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Helping New Zealand’s fight against corruption

Helping New Zealand’s fight against corruption

An important contribution to New Zealand’s fight against corruption will be launched in Auckland today.

An integrity group which includes Transparency International, the Serious Fraud Office, Deloitte, Chapman Tripp, BusinessNZ, ExportNZ, the New Zealand Institute of Directors and the New Zealand Institute of Chartered Accountants have joined together to help better protect New Zealanders in business from exposure to bribery and corruption risk.

Ministers Hon Anne Tolley and Hon Craig Foss will launch the project.

An online ‘Anti-corruption training' module for New Zealand has been created by Transparency International and the Serious Fraud Office which provides training on recognising and reporting concerns about improper practices both within an organisation and in external organisations. At a time when New Zealand businesses and public sector organisations are increasingly interacting with parts of the world where corruption is commonplace, the training provides practical assistance in developing an understanding of avoiding bribery and corruption while doing business.

Deloitte and Chapman Tripp have also prepared personal training courses aimed at raising awareness of the risk of corrupt practices and to help businesses and other organisations deal with such practice by others.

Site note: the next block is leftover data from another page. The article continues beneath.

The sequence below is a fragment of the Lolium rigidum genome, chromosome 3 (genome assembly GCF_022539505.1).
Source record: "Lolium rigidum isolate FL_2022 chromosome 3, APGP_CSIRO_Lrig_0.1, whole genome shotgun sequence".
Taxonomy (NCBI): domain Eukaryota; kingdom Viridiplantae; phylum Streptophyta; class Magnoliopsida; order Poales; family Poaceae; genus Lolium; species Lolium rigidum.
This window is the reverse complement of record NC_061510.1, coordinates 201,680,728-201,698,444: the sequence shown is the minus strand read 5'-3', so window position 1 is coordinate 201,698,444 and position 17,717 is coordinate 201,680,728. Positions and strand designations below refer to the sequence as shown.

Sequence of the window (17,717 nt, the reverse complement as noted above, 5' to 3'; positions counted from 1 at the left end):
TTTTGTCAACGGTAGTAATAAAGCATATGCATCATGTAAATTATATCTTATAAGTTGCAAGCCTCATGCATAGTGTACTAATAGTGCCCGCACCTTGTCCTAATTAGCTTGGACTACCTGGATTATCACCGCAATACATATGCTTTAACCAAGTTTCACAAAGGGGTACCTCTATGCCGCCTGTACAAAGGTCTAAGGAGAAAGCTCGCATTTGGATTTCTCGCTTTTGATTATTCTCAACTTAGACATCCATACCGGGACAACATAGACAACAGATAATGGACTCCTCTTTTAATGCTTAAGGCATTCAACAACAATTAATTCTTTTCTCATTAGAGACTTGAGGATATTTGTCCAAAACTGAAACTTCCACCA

With many countries tightening their anti-bribery laws and the OECD recommending a focus on raising awareness of the risks of corruption, regular and open communication about this topic is crucial. Following the training, users will be able to:

understand what bribery is

understand the legislation around bribery both in New Zealand and around the world

recognise and respond appropriately to situations that may indicate bribery.

The integrity group believe that all New Zealanders should be proud of our very low levels of perceived corruption but exposure to unethical business practice in other countries could harm this reputation.

New Zealand is ranked first equal in the world for freedom from corruption, according to the latest Transparency International Corruption Perception Index.

That freedom from corruption is of immense value to New Zealand businesses and the New Zealand brand, and the anti-corruption training will help maintain this standing.

Training courses will be run through the country by the member organisations involved. The project will also be launched in Wellington next week.

ENDS

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